For California Jewish Democrat Brad Sherman, a staunch supporter of Israel in Congress, it’s more about what David Friedman believes in than about where he will sit as ambassador to Israel.
In an interview with the Forward on Wednesday, Sherman made clear that while he supports the call by Friedman and by president-elect Donald Trump to move the U.S. embassy to Jerusalem, the ambassador-designate’s rejection of a two-state solution should alarm senators when they debate his confirmation for the post.
“The policy of trying to box in Netanyahu and force him out of the two-state solution, which is the official policy of his government, is not something that the Senate is going to want to see,” Sherman said. “What we don’t need is someone playing a foreigner’s role in Israeli politics, trying to egg on Israeli into a belief that somehow they can announce to the world that they are permanently going to govern millions of Palestinians but somehow not let them vote.” Sherman compared the idea of abandoning the two-state solution to similar notions raised in the past by Libyan dictator Muammar Gaddafi.
The next ambassador to Israel, Sherman added, should be someone who acts as “an honest, low key, diplomatic source of communication” between the two countries.
Sherman is the sixth Jewish Democratic member of Congress to speak out against Friedman’s appointment as ambassador to Israel. On Wednesday, California’s Alan Lowenthal said that Trump’s choice of Friedman “does damage to our credibility and makes peace more difficult.”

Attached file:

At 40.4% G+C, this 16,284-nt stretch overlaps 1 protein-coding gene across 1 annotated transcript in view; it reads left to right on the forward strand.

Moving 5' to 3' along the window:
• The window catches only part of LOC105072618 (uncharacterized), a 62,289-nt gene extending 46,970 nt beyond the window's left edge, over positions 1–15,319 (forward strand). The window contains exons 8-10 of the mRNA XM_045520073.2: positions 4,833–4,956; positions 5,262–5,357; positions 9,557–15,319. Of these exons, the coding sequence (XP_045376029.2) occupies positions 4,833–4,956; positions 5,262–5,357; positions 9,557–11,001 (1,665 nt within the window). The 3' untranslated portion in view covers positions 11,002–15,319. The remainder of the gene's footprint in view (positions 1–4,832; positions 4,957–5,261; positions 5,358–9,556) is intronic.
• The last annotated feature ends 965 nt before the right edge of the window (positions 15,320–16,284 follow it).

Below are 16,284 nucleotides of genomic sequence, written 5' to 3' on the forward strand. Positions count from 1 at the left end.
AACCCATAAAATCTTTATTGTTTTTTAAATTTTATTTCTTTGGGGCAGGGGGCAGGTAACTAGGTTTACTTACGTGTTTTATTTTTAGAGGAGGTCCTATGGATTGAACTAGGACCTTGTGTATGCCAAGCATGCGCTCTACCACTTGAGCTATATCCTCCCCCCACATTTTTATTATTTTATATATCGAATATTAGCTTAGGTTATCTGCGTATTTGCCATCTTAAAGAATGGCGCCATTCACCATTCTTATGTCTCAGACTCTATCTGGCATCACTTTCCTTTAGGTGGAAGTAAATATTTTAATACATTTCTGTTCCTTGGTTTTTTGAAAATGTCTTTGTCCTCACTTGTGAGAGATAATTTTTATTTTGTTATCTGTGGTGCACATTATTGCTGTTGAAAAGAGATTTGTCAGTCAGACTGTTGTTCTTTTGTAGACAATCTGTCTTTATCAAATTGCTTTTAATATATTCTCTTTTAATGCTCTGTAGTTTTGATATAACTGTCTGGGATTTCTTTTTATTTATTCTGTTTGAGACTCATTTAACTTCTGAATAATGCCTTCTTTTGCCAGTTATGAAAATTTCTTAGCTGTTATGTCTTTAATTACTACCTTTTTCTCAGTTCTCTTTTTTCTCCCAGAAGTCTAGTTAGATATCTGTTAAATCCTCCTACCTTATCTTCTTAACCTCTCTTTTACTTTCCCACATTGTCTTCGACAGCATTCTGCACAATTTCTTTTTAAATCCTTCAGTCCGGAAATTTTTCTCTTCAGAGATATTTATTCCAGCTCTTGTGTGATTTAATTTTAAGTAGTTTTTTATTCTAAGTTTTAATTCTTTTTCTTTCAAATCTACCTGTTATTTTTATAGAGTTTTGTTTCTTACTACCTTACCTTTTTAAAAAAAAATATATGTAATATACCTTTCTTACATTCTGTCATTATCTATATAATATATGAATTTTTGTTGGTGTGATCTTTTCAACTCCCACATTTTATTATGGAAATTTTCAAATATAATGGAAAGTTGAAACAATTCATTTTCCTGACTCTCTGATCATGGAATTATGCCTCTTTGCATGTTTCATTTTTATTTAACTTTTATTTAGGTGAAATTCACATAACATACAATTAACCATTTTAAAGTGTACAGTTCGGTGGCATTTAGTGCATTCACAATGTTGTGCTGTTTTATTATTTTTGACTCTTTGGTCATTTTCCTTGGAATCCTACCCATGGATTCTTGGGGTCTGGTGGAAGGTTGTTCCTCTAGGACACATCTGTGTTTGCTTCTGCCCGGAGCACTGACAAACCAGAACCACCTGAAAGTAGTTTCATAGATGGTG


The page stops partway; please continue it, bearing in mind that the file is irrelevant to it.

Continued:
Sherman, however, found one key point of agreement with Trump and Friedman - relocating the embassy to Jerusalem. “It makes sense,” he said, noting that the site of the future embassy is clearly in West Jerusalem in an area that had always been under Israeli control. “People will get over it and realize the silliness of this controversy once the embassy is moved,” Sherman predicted.
Nathan Guttman, staff writer, is the Forward’s Washington bureau chief. He joined the staff in 2006 after serving for five years as Washington correspondent for the Israeli dailies Haaretz and The Jerusalem Post. In Israel, he was the features editor for Ha’aretz and chief editor of Channel 1 TV evening news. He was born in Canada and grew up in Israel. He is a graduate of the Hebrew University of Jerusalem.